Queer couples share tender, steamy, defiant kisses in new Stonewall anti-hate campaign

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Stonewall encourages festive PDA with Proud Mistletoe kiss campaign (Stonewall)

The Stonewall video, entitled Proud Mistletoe, shows queer couples kissing in parks, under Christmas decorations and on the night bus home.

It was filmed in response to the worrying spike in anti-LGBT+ hate crimes recorded across Britain this year, which has left many queer couples afraid of showing affection in public.

Unveiling the campaign, the LGBT+ charity said: “Reports of homophobic, biphobic, and transphobic hate crimes continue to rise in 2021. Help create a world where all LGBTQ+ people can show affection without fear.

“This Christmas, kiss hate goodbye.”

Stonewall announced that a rainbow-coloured mistletoe filter will be added to Instagram for the campaign, so couples can “kiss responsibly” amid the pandemic.

The charity said in a statement: “This Christmas, we’re encouraging LGBTQ+ people to kiss goodbye to hate.

“Let’s fight hateful attacks with love, and help create a world where all of us can show affection to our friends, family and partners without fear. By continuing the legacy of LGBTQ+ trailblazers, who used kiss-ins as a form of protest in the 1970s and ‘80s, we too can reclaim public spaces in the name of love and pride.”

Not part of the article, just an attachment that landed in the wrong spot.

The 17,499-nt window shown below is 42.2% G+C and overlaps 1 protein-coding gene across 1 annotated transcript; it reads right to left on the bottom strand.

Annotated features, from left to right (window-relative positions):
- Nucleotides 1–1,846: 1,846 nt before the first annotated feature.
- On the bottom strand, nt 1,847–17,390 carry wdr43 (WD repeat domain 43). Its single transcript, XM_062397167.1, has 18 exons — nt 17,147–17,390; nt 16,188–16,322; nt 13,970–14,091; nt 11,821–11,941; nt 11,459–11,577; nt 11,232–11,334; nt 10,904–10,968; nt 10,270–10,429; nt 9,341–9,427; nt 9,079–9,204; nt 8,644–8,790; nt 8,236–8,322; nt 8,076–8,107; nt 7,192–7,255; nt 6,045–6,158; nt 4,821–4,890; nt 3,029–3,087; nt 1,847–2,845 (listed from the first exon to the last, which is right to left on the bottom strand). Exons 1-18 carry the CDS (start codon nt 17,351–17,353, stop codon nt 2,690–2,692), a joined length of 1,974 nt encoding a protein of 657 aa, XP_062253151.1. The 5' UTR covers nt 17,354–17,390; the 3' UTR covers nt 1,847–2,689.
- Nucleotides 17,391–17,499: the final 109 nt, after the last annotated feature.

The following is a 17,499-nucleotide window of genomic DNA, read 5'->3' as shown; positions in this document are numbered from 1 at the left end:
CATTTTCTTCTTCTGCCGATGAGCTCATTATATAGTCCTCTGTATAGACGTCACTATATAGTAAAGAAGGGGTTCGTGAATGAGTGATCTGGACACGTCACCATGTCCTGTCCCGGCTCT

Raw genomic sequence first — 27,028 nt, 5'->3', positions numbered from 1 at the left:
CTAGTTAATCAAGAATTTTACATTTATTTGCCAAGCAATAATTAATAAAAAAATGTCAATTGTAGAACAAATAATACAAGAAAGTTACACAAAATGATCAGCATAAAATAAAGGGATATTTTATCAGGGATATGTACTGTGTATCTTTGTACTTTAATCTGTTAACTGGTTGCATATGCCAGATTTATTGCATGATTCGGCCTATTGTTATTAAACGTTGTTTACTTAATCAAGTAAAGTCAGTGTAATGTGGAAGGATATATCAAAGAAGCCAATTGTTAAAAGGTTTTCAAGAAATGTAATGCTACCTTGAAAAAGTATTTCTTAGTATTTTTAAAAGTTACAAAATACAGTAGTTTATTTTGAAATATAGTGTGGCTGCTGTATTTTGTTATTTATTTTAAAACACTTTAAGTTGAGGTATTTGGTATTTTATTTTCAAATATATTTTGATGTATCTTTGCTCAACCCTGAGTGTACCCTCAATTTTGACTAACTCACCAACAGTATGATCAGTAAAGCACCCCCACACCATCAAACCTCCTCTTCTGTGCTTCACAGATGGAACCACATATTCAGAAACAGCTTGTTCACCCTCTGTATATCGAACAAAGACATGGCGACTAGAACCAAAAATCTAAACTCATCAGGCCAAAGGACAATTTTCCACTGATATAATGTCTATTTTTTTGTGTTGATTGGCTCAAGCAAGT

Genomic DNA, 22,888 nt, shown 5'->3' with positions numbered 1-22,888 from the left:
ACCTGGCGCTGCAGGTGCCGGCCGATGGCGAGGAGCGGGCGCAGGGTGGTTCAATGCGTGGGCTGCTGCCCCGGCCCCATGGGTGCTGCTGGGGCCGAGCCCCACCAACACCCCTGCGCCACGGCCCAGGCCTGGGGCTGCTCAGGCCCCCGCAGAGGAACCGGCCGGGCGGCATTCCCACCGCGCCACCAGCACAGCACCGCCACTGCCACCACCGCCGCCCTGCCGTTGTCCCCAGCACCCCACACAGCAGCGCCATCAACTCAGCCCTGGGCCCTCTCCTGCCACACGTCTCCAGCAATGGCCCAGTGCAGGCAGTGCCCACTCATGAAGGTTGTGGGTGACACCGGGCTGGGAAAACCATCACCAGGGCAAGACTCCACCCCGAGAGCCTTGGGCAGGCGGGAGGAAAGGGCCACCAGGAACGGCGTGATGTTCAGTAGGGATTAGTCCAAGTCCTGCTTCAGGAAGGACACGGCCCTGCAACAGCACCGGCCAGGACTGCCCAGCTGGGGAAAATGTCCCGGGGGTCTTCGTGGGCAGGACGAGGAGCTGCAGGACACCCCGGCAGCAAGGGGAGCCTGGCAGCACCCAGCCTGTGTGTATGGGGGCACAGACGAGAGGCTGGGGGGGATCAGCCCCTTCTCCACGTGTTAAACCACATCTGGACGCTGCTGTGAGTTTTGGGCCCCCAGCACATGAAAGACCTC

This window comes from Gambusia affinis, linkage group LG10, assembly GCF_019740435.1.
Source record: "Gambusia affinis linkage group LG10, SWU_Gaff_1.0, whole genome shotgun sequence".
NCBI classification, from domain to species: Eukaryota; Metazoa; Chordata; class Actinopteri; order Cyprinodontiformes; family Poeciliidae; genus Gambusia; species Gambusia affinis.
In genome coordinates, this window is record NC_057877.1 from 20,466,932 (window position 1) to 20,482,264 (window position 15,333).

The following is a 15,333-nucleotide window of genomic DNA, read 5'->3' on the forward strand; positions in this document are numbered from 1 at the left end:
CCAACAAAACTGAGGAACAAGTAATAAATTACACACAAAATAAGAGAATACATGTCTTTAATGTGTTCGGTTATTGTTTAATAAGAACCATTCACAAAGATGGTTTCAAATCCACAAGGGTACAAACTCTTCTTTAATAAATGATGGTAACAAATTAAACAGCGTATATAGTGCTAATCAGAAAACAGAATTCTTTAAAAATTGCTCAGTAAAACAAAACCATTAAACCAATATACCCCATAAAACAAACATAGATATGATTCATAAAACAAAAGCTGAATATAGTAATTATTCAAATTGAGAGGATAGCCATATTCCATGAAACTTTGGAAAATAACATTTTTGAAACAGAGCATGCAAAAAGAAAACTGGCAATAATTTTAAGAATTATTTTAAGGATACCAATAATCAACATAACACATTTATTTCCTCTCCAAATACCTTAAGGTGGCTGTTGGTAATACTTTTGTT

Davinia Green, the director for Stonewall in Wales, said on Twitter: “Feeling so emotional this morning as my timeline is flooded with our new Proud Mistletoe campaign.

“Let’s keep up the momentum… let’s (COVID-friendly) kiss hate goodbye.”

Stonewall’s campaign comes after reports that the number of anti-gay hate crime reports in the UK has tripled over the last six years.

Data obtained by Vice World News shows there were 6,363 reports of hate crimes based on sexual orientation in 2014-15, compared to 19,679 in 2020-21, a total increase of 210 per cent.

The number of transphobic hate crimes has quadrupled across the same period.

Only ten out of the 45 UK police forces recorded a decrease in hate crime, and the vast majority of those who provided data had seen a year-on-year rise in hate crime reports since 2014.

Diana Fawcett, Victim Support’s chief executive, told the Independent: “It is both concerning and disheartening that our figures reflect this significant increase in hate crimes across the country.

“It’s also worrying that there has been a huge jump in the number of people seeking support for disability, homophobic and transgender-identity related hate crimes, which we’ve seen have a damaging effect on the victim’s sense of safety, well-being and self-worth.”

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